Saturday, September 27, 2008

The Democratic Party and Catholic Social Doctrine

Catholics like Doug Kmiec, Chris Korzen and Alexis Kelley, as well as Evangelicals like Jim Wallis and Brian McLaren have claimed that, even though the Democratic Party is on the wrong side of the abortion issue, it deserves support because its platform as a whole better reflects Catholic social doctrine as a whole. I dispute the premise in this argument. I think Kmiec and the others are wrong about the Democratic Party being much closer to Catholic social thought than the Republicans in general for several reasons.

1. First, the right to life is fundamental to all the other rights. You can’t be in favor of children having a right to an education or health care if the children are killed before birth. In order for health care and educational rights to mean anything, there has to be respect for the right to life and a society not committed to the basic right to life is not going to respect other rights for very long.

2. Second, the Republican Party has more respect for the principle of subsidiarity than the Democratic Party and subsidiarity is a major pillar of Catholic social teaching. Subsidiarity is the principle that decision-making authority should be at the lowest possible level that it can be without being ineffective. So power in society should be dispersed to local communities, workers and families rather than being concentrated in beaurocracies or central government. The Democratic Party answer to everything is big government and centralized power.

3. Third, the Democratic Party advocates the use of state power to re-define marriage and the family rather than recognizing the family as an institution that historically and logically precedes the state and is not subject to the state. In other words, both human rights and family rights exist independently of the state’s say so. The state overreaches and becomes tyrannical when it tries to place itself above the family. Tyranny is not consistent with Catholic social doctrine.

4. Fourth, the Democratic Party does not stand against the culture of death in the areas of infanticide, assisted suicide, euthanasia, etc. Speaker after speaker at the recent Democratic National Convention railed against the refusal of George Bush to allow scientists to create, experiment on and destroy human beings at the early stages of life. Aside from embryonic stem cell research, on which they are against Catholic social teaching, the Democratic party platform does not even address these issues. This is incredible in light of the fact that assisted suicide is already legal in Oregon and on the ballot in Washington. At best, they are indifferent. It is not just abortion, but a range of sanctity of life issues.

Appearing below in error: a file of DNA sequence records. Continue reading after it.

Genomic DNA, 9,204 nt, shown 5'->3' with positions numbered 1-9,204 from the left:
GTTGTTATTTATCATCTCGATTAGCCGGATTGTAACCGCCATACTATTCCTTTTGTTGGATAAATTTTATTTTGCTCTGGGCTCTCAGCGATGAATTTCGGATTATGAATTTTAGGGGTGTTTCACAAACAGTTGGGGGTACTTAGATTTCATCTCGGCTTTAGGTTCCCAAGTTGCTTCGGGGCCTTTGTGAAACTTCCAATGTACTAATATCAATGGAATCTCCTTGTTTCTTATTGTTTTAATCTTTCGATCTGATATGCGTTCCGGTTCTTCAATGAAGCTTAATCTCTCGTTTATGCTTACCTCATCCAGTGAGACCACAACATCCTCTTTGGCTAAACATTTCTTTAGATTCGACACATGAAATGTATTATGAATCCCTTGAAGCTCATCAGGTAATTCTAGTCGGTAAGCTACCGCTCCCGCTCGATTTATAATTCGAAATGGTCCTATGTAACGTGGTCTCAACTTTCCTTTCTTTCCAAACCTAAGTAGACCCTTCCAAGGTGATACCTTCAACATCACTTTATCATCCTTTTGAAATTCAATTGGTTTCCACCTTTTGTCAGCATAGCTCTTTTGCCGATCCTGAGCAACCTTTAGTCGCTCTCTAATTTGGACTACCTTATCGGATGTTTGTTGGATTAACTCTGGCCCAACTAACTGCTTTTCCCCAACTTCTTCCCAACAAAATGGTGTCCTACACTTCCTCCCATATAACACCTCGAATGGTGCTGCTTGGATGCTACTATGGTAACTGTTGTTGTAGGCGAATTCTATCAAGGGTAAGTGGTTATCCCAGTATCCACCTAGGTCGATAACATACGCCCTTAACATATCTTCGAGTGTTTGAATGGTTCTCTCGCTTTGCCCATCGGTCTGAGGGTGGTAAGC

5. Fifth, the Democratic Party does not have a coherent philosophy for the protection and support of handicapped people and thier families. They support eugenic abortion in which handicapped babies are killed just because they are handicapped, which sends a chilling message about how much Democrats value handicapped people.

6. Sixth, Kmeic presumes that increasing the size and scope of the welfare state through high taxation and high entitlement programs supports the family, rather than undermining it. This is at least highly debatable – unlike the moral clarity that exists on the taking of innocent life for the convenience of the more powerful. There are some areas in which the Democratic Party is better like labour issues and health care. But I must stress that these are, unlike issues surrounding marriage and the sanctity of life, matters of prudential judgment on which honest people will disagree. They are not of the same order at all; this is what the bishops have been saying and they are exactly right.

So it is not just abortion that is involved here; it is a range of issues relating to the culture of death plus other principles that make the Democratic Party unfriendly to Catholic Social Doctrine. The Democratic Party used to be a big tent party that included Catholics and many working-class Evangelicals within it until it was taken over by the 1960's radicals. Now the cultural left dominates the party and it is impossible to be economically left without swalllowing the whole cultural left agenda. Will this ever change?

I think there is one scenario under which it might change. If the Democrats lose election after election until they come to the realization that they cannot win without the social conservative vote, then and only then will they change their party platform and limit the power of the cultural left. Then the Democratic Party will become a big tent again and many Evangelicals and Catholics will find it congenial.

But clearly this has not happened yet; the so-called "outreach" to Evangelicals and Catholics this year is all style and no substance. The thought was that they would not really need the Evangelical and Catholic vote, since the Republicans were so unpopular. The attempt to moderate the party platform on abortion failed miserably and Obama has not made abortion reduction a priority in the campaign. The only hope is that Evangelicals and Catholics will be so mad at Bush that they will vote Democratic to punish their own party. But that would only slow down the process of forcing the Democratic Party to extricate itself from its culture war extremism and open up to the center. So it makes no sense for Evangelicals and Catholics to vote Democrat this year if the long term goal is to change the Democratic Party.

Here is an excellent short article by George Marlin expanding what I have said here in this post:

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